We have always suspected that most judges are not comfortable with the delicate balance of collective bargaining relationships, and are quite content not to have to exercise jurisdiction in the first instance (arbitrators’ decisions, in very limited situations, are still subject to judicial review). However a judicial review hearing much less messy than a hearing at first instance, because the judicial review does not look in detail at the facts, focusing instead on legal issues.

Despite the fact that our labour legislation is worded differently than Manitoba’s, the concern or confusion arose from a line in the Horrocks decision where the Supreme Court stated that where labour legislation provides for the final settlement of disputes arising from a collective agreement, the jurisdiction of an arbitrator empowered by the legislation is exclusive.

The question therefore was whether the Supreme Court’s statement was limited to the Manitoba legislation, or extended to labour arbitrators in other provinces.

The tribunal hearing the Weilgosh case accepted that the Supreme Court decision meant that the labour arbitrator, even in Ontario, would have exclusive jurisdiction except to the extent that legislation might carve out human rights tribunals, preserving concurrent jurisdiction because of differences in how the legislation is worded.  The tribunal said that there had to be a clear expression of legislative intent to carve out human rights tribunals.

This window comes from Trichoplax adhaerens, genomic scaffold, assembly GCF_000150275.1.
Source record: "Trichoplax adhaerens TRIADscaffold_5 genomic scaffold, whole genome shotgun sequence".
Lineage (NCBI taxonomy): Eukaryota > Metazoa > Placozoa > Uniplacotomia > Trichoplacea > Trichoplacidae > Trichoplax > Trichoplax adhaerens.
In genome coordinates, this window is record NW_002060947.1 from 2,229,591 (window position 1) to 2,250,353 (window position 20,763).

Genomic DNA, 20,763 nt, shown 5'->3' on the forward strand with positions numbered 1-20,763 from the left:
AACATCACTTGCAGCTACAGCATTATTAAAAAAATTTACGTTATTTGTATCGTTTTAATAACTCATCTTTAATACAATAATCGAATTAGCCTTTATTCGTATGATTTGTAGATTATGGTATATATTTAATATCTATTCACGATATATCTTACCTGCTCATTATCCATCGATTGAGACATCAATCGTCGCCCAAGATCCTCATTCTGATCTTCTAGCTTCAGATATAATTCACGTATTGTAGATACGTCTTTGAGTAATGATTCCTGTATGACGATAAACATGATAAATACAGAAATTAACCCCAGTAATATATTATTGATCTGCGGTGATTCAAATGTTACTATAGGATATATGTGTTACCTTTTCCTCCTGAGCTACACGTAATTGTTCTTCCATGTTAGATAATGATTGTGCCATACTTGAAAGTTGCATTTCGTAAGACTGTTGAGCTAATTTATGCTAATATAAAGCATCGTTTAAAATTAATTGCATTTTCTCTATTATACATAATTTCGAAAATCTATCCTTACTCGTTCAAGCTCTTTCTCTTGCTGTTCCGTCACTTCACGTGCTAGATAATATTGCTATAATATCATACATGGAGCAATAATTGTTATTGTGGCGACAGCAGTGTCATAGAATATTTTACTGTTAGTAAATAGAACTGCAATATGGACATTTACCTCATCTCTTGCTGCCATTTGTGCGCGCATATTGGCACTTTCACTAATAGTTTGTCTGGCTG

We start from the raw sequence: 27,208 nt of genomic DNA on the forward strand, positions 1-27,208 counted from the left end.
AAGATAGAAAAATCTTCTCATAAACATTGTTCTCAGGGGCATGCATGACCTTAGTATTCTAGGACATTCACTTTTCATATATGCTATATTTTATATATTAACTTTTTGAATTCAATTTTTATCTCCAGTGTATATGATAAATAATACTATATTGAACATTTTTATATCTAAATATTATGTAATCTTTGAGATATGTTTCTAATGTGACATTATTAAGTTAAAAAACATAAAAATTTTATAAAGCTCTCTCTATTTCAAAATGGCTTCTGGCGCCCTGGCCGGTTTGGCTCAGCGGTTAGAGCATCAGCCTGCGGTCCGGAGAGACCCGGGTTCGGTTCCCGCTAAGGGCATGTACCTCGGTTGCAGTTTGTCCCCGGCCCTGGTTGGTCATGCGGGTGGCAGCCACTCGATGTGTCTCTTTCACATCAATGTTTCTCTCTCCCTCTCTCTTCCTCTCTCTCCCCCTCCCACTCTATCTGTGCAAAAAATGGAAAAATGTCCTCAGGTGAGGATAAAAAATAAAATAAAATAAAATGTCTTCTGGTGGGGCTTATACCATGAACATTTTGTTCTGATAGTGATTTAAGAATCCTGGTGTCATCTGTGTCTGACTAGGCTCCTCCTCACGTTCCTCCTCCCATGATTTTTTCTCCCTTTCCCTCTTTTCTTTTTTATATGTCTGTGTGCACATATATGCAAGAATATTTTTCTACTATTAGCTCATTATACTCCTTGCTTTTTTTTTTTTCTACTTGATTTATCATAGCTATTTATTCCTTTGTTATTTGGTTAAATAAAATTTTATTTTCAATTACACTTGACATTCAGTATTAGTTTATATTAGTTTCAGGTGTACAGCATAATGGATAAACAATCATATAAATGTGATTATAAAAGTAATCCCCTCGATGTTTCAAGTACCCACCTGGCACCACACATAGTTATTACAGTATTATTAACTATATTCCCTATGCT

The tribunal had no difficulty finding that the Ontario Human Rights Code demonstrates a clear legislative intent to expressly displace the labour arbitrators’ exclusive jurisdiction. They did so without any lengthy analysis. The tribunal did rely heavily upon the fact that even in Horrocks, the Supreme Court discussed the possibility of two scenarios:

  • one where the legislation is a complete code resulting in exclusive jurisdiction; and
  • the second where the legislation clearly creates concurrent jurisdiction.

The Supreme Court in Horrocks said that the question of jurisdiction depended upon the wording of the legislation in question, not on any judicial whims or overarching principles.

This Tribunal decision is also consistent with an Ontario Court of appeal decision from 2001, Ontario (Human Rights Commission) v. Naraine, which upheld the concept of concurrent jurisdiction. Although the Human Rights Code has been amended since, Naraine was considered in Horrocks by the Supreme Court; the Court specifically decided not to comment upon the Ontario legislation because the Ontario legislation was not an issue in that specific case.

This leaves open the possibility that during a future judicial review or appeal, a different answer might result, but since Naraine is a Court of Appeal case, a case would need to reach the Court of Appeal or Supreme Court to have a different result.

We will have to stay tuned to see what will happen with this issue going forward; but for cases going to a hearing soon, we are confident the principle of concurrent jurisdiction will be applied.


Weilers LLP has a proud tradition of pioneering employment law in Thunder Bay and Northwestern Ontario. We combine this with our progressive approach which reflects recent trends and ongoing developments in the law.

Today, 75 years later, our litigation lawyers and our employment law lawyers are an overlapping group who work closely together and attempt to seek the best remedies in the best manner to focus on your end goal – proper compensation if you are an employee or minimizing cost (or avoiding a negative precedent) if you are an employer.